The 57th Venice Biennale is showing a retrospective of U.S. painter Philip Guston’s body of work. While best known for his Abstract Expressionist work, this display also includes a series of scathing cartoons drawn during the ‘70s in reaction to Richard Nixon’s abuses of power. Clearly upset, Guston turned from his signature paintings to pen and ink illustrations to ridiculed the president.

Mad as hell

In several exhibit examples, he played on Nixon’s nickname of Dick and gave him a phallic-shaped nose and testicle-shaped cheeks. He explained his anger to the press in 1977 this way: “What kind of man am I, sitting at home, reading magazines, going into a frustrated fury about everything – and then going into my studio to adjust a red to a blue?”

Pointing a finger

Art history makes evident that the politics of the world have often driven painters to put aside their brushes and make drawings lambasting those in power in their times who get it wrong.

Hans Holbein the Younger, Renaissance German artist famed for painting King Henry VIII and other Tudors, laced into the Pope and the Catholic clergy during the Reformation with a hard-hitting series titled “Dance of Death.

Truth to power

William Hogarth, 18th-century English painter, known for life-size portraits and history paintings, spoofed the waywardness of the ruling class, like their marriages of convenience, in the series “Marriage a la Mode.”

Francisco Goya, celebrated court painter to the Spanish crown in the 19th century, satirized its foibles in his cartoons called Caprichos (Caprices). And despite the record number of paintings (500) and sculptures (100), 19th-century French artist Honore Daumier, took time out from his art-making to mock the political and societal foibles of his day with a series called “La Caricature,” including a depiction of the king as “gargantuan.”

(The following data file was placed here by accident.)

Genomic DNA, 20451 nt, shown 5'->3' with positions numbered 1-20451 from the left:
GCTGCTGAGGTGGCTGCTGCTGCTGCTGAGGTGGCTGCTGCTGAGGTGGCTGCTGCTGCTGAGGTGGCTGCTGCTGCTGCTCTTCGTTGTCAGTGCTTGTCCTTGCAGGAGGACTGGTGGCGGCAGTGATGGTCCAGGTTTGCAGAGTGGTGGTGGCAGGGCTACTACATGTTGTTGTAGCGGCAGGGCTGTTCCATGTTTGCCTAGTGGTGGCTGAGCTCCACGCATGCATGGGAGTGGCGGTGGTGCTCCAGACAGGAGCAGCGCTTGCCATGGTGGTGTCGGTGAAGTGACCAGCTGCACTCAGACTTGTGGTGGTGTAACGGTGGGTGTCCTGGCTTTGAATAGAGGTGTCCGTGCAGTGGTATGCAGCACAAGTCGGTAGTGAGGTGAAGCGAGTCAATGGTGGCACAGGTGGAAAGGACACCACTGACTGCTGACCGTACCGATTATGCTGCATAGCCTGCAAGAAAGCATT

The big picture

American painter Jack Levine went the distance and made societal and political ills the entire subject of his life’s work.

When he saw corruption, it became the theme even of his paintings, exemplified by a canvas made in the Great Depression that savaged political power in Boston.

Called “Feast of Pure Reason,” he described three overweight leaders as the pictorial definition of “fat cats.” As noted in a Whitney Museum art show catalog in 1955, “You can’t disregard the whole world for some silly paint spots...before anything I have to find out the valid thing to do as an artist and as a man.”

Saying it in French

Picasso, famed for co-inventing Cubism and collage, talked like Guston and Levine when he said in "Lettres Francaises” in 1945, “What do you think an artist is, an imbecile who has only his eyes?” Answering his own question, he said that the artist is a political being sensitive to all events around him.

Painting is not done to decorate apartments. It’s an instrument of war for attack or defense against the enemy.” Making the point is his anti-war work “Guernica.” This column looks forward to seeing what painters in our time do to mock the Trump presidency.